By Rohini Venkatraman, CAS ’10
I graduated from the College with a Psychology degree, after which I landed a job as a product manager at a large tech company. Eighteen months after graduating, I decided that I wasn’t doing the “big things” I planned on doing when I received that diploma. A recreational blogger, I, somewhat on a whim, decided to write a book in my free time. I didn’t quite know what it would be about, and nothing I came up with felt “good enough.”
Early in the book-writing journey, I found myself out at a bar with friends, sharing my writing aspirations with a middle-aged man and complete stranger.
“Wait what? You just told me that you are a product manager at a technology company down the street. You are writing a book?” He asked judgmentally. I chose not to respond. He continued, of course. “Your life is boring as shit. You need to accomplish something first. You want to write a book? Go work for Kiva. Go make a difference. Then write about what you learned. That’s what people will read.” This destroyed me. For days and maybe weeks, I couldn’t have felt more insignificant. I was wasting my college degree, my potential, my life. And then it struck me: this “conversation” could be the premise of my book.
My first few years in the real world were much less than what I expected them to be. After spending my academic years pushing through to the finish so that I could set myself up for some palpable and immediate success, the corporate world came as a disappointment. More specifically, at a point in my life when I believed I would be able to soar and take the world by storm, I was instead learning how to bullet my emails and buzzify my speech. Mostly driven by a need to prove that I was capable of a corporate job, I forced myself to try to be an intense career person like the many of my friends who ended up on Wall Street. While it never felt right, I never let on to that. It took several trials for me to finally accept that it wasn’t necessary for me to mold myself into my first corporate role and that, for the first time ever, my work did not need to be my life. I needed to turn inwards and reflect not on what I was doing but why. And sometime during that journey, I really and truly discovered my true passion — this, writing.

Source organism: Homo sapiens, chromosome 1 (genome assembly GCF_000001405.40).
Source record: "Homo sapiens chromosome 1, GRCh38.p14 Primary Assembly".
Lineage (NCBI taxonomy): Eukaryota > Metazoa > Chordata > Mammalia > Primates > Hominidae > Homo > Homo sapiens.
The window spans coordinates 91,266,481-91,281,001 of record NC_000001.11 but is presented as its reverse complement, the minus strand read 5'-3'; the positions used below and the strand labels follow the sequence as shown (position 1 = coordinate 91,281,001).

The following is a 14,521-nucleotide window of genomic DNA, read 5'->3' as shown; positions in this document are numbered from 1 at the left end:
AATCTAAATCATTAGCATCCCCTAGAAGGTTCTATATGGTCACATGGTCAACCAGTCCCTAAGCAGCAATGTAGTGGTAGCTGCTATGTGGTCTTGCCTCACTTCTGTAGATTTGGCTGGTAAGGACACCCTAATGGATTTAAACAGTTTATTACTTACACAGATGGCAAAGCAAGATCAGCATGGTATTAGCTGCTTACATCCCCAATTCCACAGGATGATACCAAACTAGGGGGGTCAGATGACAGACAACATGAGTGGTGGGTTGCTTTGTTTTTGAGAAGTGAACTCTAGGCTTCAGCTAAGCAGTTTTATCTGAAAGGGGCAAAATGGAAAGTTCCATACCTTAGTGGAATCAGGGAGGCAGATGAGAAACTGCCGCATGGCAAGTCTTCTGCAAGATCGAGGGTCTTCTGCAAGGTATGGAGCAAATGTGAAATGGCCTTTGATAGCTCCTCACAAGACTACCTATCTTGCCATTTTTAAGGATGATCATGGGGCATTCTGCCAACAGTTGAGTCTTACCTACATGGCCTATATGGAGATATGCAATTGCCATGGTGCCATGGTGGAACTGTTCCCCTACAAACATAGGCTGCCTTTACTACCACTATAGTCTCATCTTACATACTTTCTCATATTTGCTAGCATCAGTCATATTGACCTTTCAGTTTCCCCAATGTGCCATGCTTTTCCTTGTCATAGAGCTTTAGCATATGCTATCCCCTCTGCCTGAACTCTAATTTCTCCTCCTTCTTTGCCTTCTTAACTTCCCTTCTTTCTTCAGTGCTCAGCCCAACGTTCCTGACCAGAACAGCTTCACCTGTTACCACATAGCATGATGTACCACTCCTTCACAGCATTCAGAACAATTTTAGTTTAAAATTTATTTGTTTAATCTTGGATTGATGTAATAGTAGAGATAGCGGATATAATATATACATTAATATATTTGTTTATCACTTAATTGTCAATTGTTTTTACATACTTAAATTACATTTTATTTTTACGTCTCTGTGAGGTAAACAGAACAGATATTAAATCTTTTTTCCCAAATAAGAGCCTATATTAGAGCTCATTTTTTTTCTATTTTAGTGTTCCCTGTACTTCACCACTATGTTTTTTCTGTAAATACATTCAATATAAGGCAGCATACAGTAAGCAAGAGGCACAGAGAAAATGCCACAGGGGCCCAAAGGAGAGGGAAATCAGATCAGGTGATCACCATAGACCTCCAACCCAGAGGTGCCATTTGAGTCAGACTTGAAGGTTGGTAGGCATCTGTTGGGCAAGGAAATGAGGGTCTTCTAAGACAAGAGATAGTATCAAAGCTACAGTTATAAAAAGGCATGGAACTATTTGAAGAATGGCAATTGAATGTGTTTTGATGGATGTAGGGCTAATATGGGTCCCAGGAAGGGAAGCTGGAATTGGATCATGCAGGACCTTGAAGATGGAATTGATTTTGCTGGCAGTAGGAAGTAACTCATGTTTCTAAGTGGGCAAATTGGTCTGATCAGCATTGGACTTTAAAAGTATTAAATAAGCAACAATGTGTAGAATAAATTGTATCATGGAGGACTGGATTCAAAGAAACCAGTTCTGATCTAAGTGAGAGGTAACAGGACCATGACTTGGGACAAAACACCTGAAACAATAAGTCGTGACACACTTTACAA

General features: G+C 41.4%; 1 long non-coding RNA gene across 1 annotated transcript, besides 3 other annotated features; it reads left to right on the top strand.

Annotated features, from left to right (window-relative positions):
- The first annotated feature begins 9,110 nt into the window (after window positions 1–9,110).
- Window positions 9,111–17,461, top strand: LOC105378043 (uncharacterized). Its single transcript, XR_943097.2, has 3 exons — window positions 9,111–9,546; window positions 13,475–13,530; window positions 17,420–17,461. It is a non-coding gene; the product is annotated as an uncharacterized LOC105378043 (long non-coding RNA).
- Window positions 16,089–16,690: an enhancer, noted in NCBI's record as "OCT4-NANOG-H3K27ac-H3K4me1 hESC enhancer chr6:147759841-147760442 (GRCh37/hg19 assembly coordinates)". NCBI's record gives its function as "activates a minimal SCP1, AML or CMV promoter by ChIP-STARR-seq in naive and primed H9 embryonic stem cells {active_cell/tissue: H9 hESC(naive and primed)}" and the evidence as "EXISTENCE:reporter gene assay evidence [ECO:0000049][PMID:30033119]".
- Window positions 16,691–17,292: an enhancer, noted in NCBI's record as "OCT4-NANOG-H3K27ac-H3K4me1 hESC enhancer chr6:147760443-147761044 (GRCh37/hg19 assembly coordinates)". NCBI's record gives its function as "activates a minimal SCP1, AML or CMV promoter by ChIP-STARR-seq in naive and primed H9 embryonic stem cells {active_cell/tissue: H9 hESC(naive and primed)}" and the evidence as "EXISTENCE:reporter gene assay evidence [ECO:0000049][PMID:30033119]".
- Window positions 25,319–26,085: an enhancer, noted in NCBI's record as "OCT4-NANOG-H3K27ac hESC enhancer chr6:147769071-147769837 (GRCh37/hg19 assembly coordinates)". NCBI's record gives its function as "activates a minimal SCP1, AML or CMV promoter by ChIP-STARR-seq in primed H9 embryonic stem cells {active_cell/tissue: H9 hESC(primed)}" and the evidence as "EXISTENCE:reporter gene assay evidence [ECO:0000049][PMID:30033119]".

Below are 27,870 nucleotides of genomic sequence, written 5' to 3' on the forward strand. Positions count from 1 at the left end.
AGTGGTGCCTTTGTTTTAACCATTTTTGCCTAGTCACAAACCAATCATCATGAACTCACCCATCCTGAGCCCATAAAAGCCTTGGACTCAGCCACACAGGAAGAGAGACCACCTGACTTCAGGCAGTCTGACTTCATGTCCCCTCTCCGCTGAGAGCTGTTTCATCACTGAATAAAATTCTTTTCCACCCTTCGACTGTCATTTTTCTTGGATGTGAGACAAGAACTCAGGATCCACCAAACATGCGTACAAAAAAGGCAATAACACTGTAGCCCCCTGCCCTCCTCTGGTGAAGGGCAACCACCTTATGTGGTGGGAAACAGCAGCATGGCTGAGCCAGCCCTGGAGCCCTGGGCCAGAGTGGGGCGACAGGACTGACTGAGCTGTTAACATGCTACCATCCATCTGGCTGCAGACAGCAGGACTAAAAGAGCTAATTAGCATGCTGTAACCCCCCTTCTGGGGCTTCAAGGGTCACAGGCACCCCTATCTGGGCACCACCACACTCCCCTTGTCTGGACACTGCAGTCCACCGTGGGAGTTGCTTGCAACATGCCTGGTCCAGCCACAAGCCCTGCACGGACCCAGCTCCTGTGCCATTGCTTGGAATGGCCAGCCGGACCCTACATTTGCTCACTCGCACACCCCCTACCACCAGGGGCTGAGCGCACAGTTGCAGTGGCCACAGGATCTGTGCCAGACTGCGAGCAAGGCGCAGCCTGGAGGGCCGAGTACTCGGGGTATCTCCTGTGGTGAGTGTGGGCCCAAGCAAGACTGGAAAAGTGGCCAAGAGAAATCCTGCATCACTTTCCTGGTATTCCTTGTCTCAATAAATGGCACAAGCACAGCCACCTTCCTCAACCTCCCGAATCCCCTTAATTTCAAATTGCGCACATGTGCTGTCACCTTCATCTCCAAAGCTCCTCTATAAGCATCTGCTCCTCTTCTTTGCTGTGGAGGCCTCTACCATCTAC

In talking to friends and witnessing a few more waves of people enter the real world, I realized that my experience was anything but unique: We’re all trying to do these “big things” and at some point or another, we’ll convince ourselves that we are not making any traction. And that’s the problem: While plowing towards that title that looks wonderful on paper, we’re discounting our day-to-day as nothing but a means to an end.
It has been three years since I graduated from Penn and while I don’t know a lot, I know a little more than I did back then. I’m here to tell you to forget your epic ending and instead get lost in the pages. Think about what you deeply value. The dreams that consume you. The moments that define you. That’s your story. You’re writing it every day and you get to make it a good one. If you want to read my story, check out my book, Descending the Corporate Ladder, on Amazon.